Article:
ABSTRACT of the Doctoral Thesis

Finite Element Based Investigation of Stress Fields and Bone Remodeling in and around Uncemented Tibial Prostheses

by Wolfgang Krach (1997)


Total knee replacements (TKR) have become increasingly necessary throughout the last years due to the increased life-time expectancy of human beings. Despite the progress that has been achieved over the last decades in developing new sophisticated TKR some failures still occur. Two thirds of these failures are caused by septic or aseptic loosening of the tibial part of the implant. The latter one being caused by a (functional) adaptation process of the bone called bone remodeling. The remaining possible scenarios are due to failure of device components. This raises the need for developing new tools that contribute to reduce the failure ratio of total joint replacements. The present work addresses some of the features that are necessary to improve the longevity of artificial joints.

An appropriate implant design first of all has to withstand the applied loads imposed to the device. Furthermore, the long-term success depends on the durability of the implant itself as well as on the quality of the underlying bone. Especially persons who are desired to receive an artificial joint replacement show a widely varying quality of the bone constituents due to the variety of possible diseases. Therefore, it is difficult to choose an appropriate design for an individual patient. Due to the complex geometry of human bones respectively bone/prosthesis arrangements and the sophisticated material characteristics of human bone numerical methods, e.g. the finite element method, are employed to solve such problems.

The present work captures the assessment of the patient-specific bone geometry and isotropic material data directly from quantitative computer tomography which is clinical routine. Utilizing standard image processing software the desired bone parts are extracted from the CT scans. The finite element model of the bone/prosthesis arrangement with position dependent material properties is set-up by using standard preprocessing software to keep the manual labor low in conjunction with a newly developed program code.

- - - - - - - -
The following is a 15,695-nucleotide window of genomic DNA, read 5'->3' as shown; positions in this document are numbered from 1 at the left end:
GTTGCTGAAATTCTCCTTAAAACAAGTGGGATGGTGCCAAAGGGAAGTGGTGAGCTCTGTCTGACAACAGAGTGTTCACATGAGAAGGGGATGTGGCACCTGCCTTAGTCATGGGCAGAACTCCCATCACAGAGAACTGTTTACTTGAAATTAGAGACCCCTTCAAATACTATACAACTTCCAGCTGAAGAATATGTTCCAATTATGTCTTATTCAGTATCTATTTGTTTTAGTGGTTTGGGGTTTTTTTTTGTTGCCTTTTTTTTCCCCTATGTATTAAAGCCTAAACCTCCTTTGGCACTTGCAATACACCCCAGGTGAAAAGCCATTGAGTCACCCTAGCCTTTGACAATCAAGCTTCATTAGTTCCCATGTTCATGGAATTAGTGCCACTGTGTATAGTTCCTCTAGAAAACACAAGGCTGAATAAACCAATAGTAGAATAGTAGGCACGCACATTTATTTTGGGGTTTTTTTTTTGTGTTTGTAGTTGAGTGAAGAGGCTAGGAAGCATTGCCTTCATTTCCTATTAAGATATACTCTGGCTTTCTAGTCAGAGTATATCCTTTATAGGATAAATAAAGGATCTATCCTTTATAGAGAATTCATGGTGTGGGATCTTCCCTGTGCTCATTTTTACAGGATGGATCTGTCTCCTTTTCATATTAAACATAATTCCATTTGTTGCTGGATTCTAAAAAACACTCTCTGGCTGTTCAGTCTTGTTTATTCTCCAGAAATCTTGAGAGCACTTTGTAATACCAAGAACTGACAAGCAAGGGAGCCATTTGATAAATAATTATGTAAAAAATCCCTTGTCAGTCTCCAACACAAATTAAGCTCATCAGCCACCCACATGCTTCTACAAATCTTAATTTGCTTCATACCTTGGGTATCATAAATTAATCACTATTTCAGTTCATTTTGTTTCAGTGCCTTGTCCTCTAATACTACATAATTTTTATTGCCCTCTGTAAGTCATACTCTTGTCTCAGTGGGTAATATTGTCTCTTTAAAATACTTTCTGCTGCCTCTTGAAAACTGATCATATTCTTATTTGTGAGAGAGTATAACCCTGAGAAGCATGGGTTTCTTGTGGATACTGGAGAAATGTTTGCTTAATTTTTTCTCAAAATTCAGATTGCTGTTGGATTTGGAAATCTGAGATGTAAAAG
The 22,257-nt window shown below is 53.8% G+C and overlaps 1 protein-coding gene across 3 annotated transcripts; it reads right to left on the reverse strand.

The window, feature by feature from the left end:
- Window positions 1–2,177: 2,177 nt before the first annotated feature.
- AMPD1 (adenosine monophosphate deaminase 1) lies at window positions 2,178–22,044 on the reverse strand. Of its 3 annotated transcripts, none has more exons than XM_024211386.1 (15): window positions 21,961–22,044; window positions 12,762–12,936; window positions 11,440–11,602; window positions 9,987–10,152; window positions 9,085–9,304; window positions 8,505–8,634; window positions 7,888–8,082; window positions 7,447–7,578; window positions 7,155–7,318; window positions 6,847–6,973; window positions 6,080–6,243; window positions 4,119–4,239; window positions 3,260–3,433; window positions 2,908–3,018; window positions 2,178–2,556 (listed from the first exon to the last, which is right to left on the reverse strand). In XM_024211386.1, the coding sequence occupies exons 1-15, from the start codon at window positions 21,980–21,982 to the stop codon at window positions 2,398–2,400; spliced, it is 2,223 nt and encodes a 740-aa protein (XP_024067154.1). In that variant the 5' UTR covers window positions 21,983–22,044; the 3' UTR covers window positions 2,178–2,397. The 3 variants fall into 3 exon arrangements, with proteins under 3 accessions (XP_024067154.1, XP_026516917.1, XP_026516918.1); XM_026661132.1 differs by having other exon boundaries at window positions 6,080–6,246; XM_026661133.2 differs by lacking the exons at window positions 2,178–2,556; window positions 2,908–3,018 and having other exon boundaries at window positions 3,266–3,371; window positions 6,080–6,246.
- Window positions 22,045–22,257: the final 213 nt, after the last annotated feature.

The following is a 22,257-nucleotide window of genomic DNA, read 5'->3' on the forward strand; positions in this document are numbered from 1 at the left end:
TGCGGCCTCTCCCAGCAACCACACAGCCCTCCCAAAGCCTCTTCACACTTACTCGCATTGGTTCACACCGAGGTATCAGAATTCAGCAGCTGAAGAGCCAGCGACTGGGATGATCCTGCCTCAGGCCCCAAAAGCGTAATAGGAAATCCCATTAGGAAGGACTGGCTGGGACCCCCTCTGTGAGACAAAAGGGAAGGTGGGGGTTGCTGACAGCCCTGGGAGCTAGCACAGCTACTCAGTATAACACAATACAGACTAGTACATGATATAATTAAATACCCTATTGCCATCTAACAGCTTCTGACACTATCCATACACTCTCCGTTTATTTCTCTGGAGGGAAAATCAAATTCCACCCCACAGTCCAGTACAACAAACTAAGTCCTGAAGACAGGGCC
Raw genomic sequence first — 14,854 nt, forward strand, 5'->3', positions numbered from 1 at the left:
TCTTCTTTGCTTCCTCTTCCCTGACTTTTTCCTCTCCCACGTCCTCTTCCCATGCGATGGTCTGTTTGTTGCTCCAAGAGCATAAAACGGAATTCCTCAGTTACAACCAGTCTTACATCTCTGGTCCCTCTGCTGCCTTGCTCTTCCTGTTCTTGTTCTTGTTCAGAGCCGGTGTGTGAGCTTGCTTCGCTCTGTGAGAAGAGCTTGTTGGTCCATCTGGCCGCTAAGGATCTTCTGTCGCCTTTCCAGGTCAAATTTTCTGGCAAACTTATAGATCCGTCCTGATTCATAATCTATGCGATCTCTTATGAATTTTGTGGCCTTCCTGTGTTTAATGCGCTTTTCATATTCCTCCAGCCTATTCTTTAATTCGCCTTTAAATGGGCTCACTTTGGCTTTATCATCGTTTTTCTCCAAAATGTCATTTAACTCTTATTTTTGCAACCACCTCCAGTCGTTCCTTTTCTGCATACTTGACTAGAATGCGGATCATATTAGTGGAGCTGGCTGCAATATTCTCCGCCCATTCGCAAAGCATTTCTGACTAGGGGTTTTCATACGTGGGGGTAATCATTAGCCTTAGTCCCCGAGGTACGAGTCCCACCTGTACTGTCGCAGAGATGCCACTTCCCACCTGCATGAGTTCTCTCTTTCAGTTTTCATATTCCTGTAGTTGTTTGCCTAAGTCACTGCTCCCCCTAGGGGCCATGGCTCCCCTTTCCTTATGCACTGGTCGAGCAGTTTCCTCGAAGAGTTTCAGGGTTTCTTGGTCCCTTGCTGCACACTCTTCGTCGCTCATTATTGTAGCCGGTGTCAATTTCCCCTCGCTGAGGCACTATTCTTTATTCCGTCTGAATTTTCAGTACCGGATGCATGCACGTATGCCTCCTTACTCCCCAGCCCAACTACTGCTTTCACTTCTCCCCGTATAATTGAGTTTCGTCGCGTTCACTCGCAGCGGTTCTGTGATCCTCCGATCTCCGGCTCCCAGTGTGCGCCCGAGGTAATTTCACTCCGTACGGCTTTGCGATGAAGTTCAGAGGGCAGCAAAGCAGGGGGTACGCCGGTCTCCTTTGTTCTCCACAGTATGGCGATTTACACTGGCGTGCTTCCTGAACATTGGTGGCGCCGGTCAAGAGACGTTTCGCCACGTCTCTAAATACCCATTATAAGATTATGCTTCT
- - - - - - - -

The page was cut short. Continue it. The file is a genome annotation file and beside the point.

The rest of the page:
Furthermore, the basic mechanical characteristics of cortical and cancellous bone are discussed in the following chapter on the basis of a literature review. A discussion on the orthotropic material behavior of both cancellous and compact bone as well as some micro-mechanical models are included.

A more refined look on the modeling of cancellous bone as a crushable foam is carried out in chapter 3. The experimental work covers the elastic and inelastic regime of cancellous bone and consequently the Young's moduli and the yield limits of the uniaxial and hydrostatic behavior are measured and then disscused.

The first three chapters together cover the assessment of data which are necessary to set-up three-dimensional finite element models of a bone/prosthesis arrangement for an individual patient prior to the surgical treatment.

In a next step, the present study deals with the performance of three specific human total knee replacements. The possible failure modes of the tibial components of these implant devices are analyzed with both the tibial plateau made of a titanium alloy and the tibial insert made of polyethylene (PE) being addressed. Low-cycle fatigue due to accumulation of plastic deformation as well as high-cycle fatigue failure are covered in order to capture immediate and long-term failure scenarios of the titanium plateau and the PE insert.

Finally the study deals with the long-term stability of the implant concerning the 'bone remodeling' behavior which is caused by the altered stress/strain fields within the bone due to the insertion of an implant. It has been recognized for a long time that bone tissue has the ability to change its shape and internal architecture according to its functional requirements, i.e. the loading environment it is exposed to. Changes in the actual stress or strain pattern within the bone tissue stimulate pronounced cell activity resulting in a resorption of bone material in regions of low loading levels and {\it vice versa} in a deposition of bone tissue in highly stressed zones.

Chapter 5 first describes one of the numerous simulation tools currently available which was developed at the Institute of Lightweight Design and Structural Biomechanics and then shows the application towards the prediction of the density distribution in the neighborhood of the previously analyzed implant devices. Both two- and three-dimensional simulations show very good agreement with clinical observations which are based on X-rays. An evaluation of more than 60 patients contributes the basis of the comparison between the numerical simulation and the clinical evaluation.


revised 970305 (hjb)